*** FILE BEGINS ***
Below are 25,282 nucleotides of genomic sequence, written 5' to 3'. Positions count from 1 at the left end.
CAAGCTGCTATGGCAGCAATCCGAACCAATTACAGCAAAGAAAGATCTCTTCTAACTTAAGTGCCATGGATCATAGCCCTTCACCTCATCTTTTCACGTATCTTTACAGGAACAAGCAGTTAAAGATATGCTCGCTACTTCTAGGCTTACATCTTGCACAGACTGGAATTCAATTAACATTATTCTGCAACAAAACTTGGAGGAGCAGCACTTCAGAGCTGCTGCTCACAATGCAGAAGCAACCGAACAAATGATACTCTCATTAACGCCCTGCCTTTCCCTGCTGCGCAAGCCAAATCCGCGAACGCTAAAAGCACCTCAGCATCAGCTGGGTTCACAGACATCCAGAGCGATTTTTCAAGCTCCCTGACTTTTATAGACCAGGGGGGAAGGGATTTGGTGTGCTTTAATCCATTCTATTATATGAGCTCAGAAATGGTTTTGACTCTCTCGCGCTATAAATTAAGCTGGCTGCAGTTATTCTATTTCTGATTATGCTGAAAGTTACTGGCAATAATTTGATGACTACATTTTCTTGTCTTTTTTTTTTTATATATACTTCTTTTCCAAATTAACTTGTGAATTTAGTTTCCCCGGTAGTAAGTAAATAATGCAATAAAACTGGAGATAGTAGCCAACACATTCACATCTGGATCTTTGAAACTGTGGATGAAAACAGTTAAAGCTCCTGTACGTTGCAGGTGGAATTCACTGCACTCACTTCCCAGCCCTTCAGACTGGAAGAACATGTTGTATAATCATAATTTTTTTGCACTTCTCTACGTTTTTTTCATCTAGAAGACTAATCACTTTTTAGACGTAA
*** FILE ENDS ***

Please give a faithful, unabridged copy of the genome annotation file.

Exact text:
Below are 25,282 nucleotides of genomic sequence, written 5' to 3'. Positions count from 1 at the left end.
CAAGCTGCTATGGCAGCAATCCGAACCAATTACAGCAAAGAAAGATCTCTTCTAACTTAAGTGCCATGGATCATAGCCCTTCACCTCATCTTTTCACGTATCTTTACAGGAACAAGCAGTTAAAGATATGCTCGCTACTTCTAGGCTTACATCTTGCACAGACTGGAATTCAATTAACATTATTCTGCAACAAAACTTGGAGGAGCAGCACTTCAGAGCTGCTGCTCACAATGCAGAAGCAACCGAACAAATGATACTCTCATTAACGCCCTGCCTTTCCCTGCTGCGCAAGCCAAATCCGCGAACGCTAAAAGCACCTCAGCATCAGCTGGGTTCACAGACATCCAGAGCGATTTTTCAAGCTCCCTGACTTTTATAGACCAGGGGGGAAGGGATTTGGTGTGCTTTAATCCATTCTATTATATGAGCTCAGAAATGGTTTTGACTCTCTCGCGCTATAAATTAAGCTGGCTGCAGTTATTCTATTTCTGATTATGCTGAAAGTTACTGGCAATAATTTGATGACTACATTTTCTTGTCTTTTTTTTTTTATATATACTTCTTTTCCAAATTAACTTGTGAATTTAGTTTCCCCGGTAGTAAGTAAATAATGCAATAAAACTGGAGATAGTAGCCAACACATTCACATCTGGATCTTTGAAACTGTGGATGAAAACAGTTAAAGCTCCTGTACGTTGCAGGTGGAATTCACTGCACTCACTTCCCAGCCCTTCAGACTGGAAGAACATGTTGTATAATCATAATTTTTTTGCACTTCTCTACGTTTTTTTCATCTAGAAGACTAATCACTTTTTAGACGTAA